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Record identifier : 567414
Personal Name - Primary Intelectual Responsibility : Esbjorn, Ritu Janice
Title and statement of responsibility : When horses heal: A qualitative inquiry into Equine Facilitated Psychotherapy [Thesis]
Publication, Distribution,Etc. : Institute of Transpersonal Psychology, 2006
Language of the Item : eng
Dissertation of thesis details and type of degree : Ph.D.
Body granting the degree : , Institute of Transpersonal Psychology
Summary or Abstract : This dissertation explored the relatively new approach to experiential psychotherapy known as Equine Facilitated Psychotherapy (EFP) or Equine Assisted Psychotherapy (EAP). For the purposes of this study, EFP/EAP was defined as a therapeutic approach in which a licensed or otherwise legally sanctioned mental health professional works with clients in the company of an equine for all or some of the time spent in psychotherapy. The research was divided into two parts. In the first part, 30 female and 5 male psychotherapists, aged 30 to 62, who had been practicing EFP/EAP for at least 1 year completed a questionnaire. The second part of the project consisted of in-depth semistructured interviews of 15 of the psychotherapists who had completed the questionnaire. Through the questionnaire and interviews I sought to answer three questions regarding the topic: (a) How is EFP/EAP being conducted at this time; (b) what are the major benefits and clinical outcomes of EFP/EAP as perceived by the therapists, and how are these benefits and outcomes effected; and (c) why do psychotherapists choose to work with equines? A combination of a heuristic and grounded theory method was used. Results showed a wide variety of ways psychotherapists implement their practice of EFP/EAP. However, there was substantial agreement in what the equine brings to the therapeutic encounter: unique equine attributes, opportunities for metaphor, and relational aspects. The participants demonstrated a consensus in the belief that this approach can be beneficial to a large spectrum of populations. Many clinicians alluded to transpersonal benefits including somatic aspects, a calming effect, and equines assisting clients in being attentive and totally present to the moment. The intersubjective field was seen as a way in which all EFP/EAP could be perceived. I concluded that each style of working with equines demonstrated two to four major types of five intersubjectivities---as context, as resonance, as phenomenology, as relationship, and as spirit.*.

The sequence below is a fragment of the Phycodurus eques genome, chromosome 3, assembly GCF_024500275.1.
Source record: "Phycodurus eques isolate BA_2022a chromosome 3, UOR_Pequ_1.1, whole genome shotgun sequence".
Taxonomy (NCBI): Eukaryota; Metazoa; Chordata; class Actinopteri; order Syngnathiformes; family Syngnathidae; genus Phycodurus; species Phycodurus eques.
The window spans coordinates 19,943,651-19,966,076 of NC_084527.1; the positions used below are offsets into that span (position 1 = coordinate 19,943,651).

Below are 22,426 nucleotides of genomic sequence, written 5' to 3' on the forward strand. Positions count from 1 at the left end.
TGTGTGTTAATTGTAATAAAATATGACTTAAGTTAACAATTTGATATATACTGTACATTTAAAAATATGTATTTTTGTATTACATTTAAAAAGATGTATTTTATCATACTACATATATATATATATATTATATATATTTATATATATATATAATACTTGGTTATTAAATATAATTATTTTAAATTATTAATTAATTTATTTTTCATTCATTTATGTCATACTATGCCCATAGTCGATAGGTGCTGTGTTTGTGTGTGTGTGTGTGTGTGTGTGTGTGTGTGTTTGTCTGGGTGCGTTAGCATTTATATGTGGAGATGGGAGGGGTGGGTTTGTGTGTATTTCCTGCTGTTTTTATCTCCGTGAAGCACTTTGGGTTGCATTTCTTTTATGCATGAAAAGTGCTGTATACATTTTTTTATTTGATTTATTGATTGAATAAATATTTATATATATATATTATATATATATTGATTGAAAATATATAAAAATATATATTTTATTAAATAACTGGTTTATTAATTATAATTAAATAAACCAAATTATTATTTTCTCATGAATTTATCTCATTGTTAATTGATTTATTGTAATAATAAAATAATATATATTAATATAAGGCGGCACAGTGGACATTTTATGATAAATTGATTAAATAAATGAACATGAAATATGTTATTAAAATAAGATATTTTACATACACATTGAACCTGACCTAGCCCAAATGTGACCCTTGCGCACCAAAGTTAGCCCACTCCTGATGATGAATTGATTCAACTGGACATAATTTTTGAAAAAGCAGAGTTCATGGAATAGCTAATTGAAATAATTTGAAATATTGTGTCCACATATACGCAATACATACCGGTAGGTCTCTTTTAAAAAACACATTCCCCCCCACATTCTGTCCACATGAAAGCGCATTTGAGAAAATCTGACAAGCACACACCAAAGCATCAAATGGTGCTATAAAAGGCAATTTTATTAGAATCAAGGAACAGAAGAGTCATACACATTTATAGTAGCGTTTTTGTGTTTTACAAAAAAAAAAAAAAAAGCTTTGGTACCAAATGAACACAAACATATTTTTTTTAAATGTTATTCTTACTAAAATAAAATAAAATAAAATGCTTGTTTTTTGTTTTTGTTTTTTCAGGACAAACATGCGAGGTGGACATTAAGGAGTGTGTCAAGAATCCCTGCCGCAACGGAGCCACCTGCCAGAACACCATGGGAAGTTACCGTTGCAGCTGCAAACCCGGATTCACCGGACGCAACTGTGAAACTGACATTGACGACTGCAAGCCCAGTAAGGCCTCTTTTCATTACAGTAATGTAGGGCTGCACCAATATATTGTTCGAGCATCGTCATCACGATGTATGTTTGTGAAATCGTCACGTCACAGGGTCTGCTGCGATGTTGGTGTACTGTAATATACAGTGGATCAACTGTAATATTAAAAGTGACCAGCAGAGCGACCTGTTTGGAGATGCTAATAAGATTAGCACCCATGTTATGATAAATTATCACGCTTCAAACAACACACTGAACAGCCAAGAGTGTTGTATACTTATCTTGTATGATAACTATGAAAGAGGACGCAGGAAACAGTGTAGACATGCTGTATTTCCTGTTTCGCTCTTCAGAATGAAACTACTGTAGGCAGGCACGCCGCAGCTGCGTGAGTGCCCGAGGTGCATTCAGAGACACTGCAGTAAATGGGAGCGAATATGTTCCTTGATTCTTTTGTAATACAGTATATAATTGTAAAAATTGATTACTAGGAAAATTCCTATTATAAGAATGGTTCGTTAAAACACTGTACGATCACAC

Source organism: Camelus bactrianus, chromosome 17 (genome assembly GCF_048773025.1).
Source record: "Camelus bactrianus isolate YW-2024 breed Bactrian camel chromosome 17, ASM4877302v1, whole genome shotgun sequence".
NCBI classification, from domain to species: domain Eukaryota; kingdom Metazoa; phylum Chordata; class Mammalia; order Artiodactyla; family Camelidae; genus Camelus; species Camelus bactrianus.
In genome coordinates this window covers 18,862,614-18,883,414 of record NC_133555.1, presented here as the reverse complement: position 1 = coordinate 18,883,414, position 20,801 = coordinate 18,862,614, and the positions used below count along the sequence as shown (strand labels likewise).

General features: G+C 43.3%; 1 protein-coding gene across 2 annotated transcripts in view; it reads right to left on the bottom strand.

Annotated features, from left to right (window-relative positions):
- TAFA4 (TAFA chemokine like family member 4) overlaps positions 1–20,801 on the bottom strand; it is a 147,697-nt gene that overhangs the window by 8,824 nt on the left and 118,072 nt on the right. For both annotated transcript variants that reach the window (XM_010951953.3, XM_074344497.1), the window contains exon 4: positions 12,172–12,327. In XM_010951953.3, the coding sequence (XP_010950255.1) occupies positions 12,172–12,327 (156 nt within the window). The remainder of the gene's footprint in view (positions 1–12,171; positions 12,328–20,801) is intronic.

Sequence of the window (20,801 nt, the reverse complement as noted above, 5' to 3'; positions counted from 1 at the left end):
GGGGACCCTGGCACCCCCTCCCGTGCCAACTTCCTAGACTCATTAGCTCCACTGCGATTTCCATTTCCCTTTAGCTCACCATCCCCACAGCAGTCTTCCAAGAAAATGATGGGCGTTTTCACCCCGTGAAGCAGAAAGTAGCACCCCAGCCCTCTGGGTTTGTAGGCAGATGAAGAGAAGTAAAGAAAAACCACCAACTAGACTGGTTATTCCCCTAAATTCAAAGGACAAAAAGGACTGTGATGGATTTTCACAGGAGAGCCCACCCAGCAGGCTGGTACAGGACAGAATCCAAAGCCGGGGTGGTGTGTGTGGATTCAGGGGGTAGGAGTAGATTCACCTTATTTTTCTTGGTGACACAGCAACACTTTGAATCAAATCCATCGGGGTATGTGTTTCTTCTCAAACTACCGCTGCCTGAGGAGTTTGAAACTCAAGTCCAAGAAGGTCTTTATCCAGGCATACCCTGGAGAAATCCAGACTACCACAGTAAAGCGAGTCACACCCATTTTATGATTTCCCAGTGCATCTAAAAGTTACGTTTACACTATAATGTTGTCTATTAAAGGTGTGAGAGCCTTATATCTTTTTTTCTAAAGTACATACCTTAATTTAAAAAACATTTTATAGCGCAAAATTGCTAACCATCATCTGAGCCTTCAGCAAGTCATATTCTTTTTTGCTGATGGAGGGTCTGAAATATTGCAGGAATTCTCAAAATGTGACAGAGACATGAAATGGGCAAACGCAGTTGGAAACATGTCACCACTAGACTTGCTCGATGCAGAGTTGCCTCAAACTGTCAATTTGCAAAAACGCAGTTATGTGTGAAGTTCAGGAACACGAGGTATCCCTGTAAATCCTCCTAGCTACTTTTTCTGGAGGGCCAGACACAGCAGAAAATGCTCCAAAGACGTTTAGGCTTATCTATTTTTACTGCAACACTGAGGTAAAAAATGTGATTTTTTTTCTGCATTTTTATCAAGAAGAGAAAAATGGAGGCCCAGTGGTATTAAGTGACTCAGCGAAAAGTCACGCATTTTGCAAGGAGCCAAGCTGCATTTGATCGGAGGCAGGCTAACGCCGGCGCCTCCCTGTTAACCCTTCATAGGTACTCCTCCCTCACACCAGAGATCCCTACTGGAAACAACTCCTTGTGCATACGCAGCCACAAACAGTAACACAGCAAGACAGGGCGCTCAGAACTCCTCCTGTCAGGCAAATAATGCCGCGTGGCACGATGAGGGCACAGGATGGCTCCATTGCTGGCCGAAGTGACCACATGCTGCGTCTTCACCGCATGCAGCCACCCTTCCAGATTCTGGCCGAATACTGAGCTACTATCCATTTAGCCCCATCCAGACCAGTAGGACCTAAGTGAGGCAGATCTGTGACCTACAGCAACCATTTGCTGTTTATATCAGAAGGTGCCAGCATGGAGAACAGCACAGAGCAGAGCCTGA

Information of biblio record : TL
 
 
 
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